And speaking of pursing things with abandon... I have always loved to write. But I never took it seriously or pursued it with the hard work and respect that it deserved. When Benedict turned 37 a few weeks after my 37th birthday last summer, I had to ask myself: have I worked as hard as I should have to make something of myself? I know that not all of us have to be or should be actors or artists or famous. But still... did I get too comfortable? Am I settling for what is easy because that's what makes everyone happy? Am I reasoning away risk and adventure in the name of "being responsible"? Am I sabotaging my own success when I don't pursue what I really want? Clearly. How many 37-year-olds are out there doing something extraordinary while I am coming up with reasons for not doing what I love to do? Maybe I could get out of my comfort zone too. Maybe leaving my life and career up to the elements is a bit lazy. (And hey, look! I took my own advice and now I am on The Huffington Post!)

Pursuing and sharing what I love has other benefits. My awesome, patient, lovely husband has learned by now to just sort of roll his eyes and go with the flow when there is a new Benedict Cumberbatch movie to watch. At first he showed little interest in delving into the finer qualities of Benedict's acting skills and I was OK with that. But one evening he joined me in my Sherlock marathon that lead to a few more evenings of fine British television, as well as quite a bit of snogging on the couch. Strangely, having a crush on someone so clearly unattainable and distant makes you really appreciate the person snoring next to you in bed.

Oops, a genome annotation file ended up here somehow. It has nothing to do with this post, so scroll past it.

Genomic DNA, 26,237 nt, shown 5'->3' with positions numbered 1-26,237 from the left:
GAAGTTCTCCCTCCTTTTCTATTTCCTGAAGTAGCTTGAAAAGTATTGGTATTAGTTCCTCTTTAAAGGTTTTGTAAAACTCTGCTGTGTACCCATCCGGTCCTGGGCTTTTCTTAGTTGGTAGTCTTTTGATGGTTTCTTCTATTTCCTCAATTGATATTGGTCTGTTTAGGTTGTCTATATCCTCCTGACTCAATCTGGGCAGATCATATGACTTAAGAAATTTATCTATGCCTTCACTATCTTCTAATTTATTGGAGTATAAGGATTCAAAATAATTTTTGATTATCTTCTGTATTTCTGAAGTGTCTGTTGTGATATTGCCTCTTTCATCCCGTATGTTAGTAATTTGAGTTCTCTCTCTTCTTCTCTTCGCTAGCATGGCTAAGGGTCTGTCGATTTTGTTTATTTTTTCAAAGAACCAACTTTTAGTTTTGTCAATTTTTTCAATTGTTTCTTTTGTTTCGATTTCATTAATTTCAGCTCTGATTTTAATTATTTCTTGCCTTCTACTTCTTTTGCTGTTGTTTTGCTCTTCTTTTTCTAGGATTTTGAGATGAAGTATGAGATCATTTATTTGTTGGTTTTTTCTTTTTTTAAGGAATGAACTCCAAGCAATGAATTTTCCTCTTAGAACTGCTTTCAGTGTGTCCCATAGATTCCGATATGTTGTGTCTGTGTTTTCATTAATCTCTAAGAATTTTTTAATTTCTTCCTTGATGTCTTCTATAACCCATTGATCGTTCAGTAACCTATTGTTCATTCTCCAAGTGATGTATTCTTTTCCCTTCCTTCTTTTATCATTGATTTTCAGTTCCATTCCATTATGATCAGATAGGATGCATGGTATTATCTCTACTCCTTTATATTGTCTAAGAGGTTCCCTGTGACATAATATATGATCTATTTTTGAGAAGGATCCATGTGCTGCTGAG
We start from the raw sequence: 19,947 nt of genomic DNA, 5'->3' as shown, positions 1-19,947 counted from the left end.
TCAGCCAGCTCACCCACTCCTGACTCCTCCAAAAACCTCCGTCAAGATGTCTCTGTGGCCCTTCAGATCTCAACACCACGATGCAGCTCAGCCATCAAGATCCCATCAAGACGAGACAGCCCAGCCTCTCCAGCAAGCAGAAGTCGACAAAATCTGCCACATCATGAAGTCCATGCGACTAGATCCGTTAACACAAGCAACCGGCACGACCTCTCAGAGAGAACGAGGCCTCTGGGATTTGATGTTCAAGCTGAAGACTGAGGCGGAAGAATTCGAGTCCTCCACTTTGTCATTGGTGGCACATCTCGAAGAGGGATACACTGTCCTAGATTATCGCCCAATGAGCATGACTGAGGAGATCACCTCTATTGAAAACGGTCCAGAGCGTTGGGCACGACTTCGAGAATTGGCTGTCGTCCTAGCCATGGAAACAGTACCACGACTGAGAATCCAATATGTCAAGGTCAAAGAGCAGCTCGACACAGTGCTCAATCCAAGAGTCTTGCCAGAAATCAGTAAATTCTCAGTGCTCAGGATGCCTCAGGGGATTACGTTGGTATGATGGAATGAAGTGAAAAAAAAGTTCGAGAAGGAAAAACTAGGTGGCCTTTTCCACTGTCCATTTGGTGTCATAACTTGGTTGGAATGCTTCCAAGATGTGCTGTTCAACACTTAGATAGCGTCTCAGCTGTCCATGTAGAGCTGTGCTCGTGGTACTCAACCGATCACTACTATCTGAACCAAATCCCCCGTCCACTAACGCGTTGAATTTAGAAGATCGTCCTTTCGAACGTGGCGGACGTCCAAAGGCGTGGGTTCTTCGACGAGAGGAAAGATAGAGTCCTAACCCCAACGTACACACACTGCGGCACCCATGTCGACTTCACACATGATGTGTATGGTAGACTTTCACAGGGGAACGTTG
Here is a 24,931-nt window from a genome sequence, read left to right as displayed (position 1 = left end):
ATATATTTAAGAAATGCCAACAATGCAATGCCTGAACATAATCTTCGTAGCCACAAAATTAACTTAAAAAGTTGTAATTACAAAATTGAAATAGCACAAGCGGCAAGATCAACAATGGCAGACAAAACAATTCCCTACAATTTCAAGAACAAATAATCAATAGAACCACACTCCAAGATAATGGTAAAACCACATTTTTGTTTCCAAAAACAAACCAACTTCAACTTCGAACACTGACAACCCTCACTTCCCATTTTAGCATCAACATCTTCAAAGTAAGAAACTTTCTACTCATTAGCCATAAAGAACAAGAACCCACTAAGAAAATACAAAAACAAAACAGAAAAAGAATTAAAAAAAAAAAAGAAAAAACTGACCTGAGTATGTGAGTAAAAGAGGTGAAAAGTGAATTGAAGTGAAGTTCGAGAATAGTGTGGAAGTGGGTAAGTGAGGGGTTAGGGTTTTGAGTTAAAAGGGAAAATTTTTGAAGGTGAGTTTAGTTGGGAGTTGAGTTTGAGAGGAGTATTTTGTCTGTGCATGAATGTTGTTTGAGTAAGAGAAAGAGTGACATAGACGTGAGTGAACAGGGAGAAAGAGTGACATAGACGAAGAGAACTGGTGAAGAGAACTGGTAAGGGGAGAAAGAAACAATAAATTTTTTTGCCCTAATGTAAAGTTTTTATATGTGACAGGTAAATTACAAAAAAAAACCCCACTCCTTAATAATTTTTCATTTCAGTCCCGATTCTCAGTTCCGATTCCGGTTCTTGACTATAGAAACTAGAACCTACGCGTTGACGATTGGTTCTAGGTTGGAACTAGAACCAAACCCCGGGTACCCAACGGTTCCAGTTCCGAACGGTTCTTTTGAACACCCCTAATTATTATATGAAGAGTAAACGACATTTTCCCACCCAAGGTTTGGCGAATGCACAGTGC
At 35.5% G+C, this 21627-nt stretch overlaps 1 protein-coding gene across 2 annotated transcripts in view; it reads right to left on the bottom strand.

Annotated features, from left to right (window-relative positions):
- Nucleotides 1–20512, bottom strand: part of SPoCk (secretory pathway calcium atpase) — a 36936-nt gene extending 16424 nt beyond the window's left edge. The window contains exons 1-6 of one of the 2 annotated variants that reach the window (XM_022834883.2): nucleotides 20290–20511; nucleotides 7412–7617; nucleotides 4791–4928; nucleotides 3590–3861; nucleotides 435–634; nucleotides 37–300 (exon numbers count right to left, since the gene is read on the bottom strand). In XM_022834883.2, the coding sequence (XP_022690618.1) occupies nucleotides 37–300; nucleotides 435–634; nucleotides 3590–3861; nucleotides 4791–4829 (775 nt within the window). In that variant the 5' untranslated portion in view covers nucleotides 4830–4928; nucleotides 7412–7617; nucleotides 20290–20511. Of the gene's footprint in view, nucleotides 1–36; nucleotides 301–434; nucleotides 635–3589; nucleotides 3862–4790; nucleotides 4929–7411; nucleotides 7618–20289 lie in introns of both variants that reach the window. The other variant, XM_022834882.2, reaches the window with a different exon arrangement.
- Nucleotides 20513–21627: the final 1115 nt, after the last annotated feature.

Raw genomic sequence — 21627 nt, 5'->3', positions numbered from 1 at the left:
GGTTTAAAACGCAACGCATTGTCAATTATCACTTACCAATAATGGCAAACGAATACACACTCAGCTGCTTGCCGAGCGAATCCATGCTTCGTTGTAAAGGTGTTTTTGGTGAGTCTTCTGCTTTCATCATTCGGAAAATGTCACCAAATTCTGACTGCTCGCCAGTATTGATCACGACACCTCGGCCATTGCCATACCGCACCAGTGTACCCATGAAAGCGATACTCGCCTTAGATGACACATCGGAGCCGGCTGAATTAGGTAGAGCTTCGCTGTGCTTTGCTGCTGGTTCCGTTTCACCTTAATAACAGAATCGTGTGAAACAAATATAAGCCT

And by finally doing what I love to do -- write -- I have met some amazing people and was able to surround myself with love, support, great advice, humor, and incredible strength.

Life is random and that is not a bad thing. The only reason I even know that Benedict exists is because on my birthday last year the only movie that was playing in our brief window of date night was Star Trek. It was not my first choice, but we had fun and the movie ended with me asking "who is that dude with the long name and the great hair?" A few years ago, I met my best friend in an elevator. She stepped in, we exchanged a few words, realized that we were going to the same place, and now she is my best friend. Life's randomness is scary and exhilarating and I keep reminding myself of that whenever I feel like my life is full of drab routine. I mean, whose life isn't? But it's good to know that just around the corner something amazing might be waiting: love, a great book or movie that will touch you, or a chance meeting with a stranger who will become a friend. You could simply walk into an elevator and your life could change. How awesome is that?

And finally, what is wrong with acting like a teenager? Clearly, I am not going to write Benedict love letters, or plaster his photos all over my bedroom wall. I do have some dignity left. But what is wrong with allowing the heart to flutter? As we get older, why do we hide our passion, our enthusiasm, our silliness? After a certain age, why is it suddenly undignified to giggle, to fantasize, to daydream? If a friend and I want to spend an afternoon with two pints of Häagen-Dazs and the new season of Sherlock -- why not? Life, with all of its big decisions, messy situations, heartbreak, and loss, will wait for us whether we take a moment to act as if we were 14 again or not.

So, why not?

Zsofi McMullin lives in Connecticut and blogs at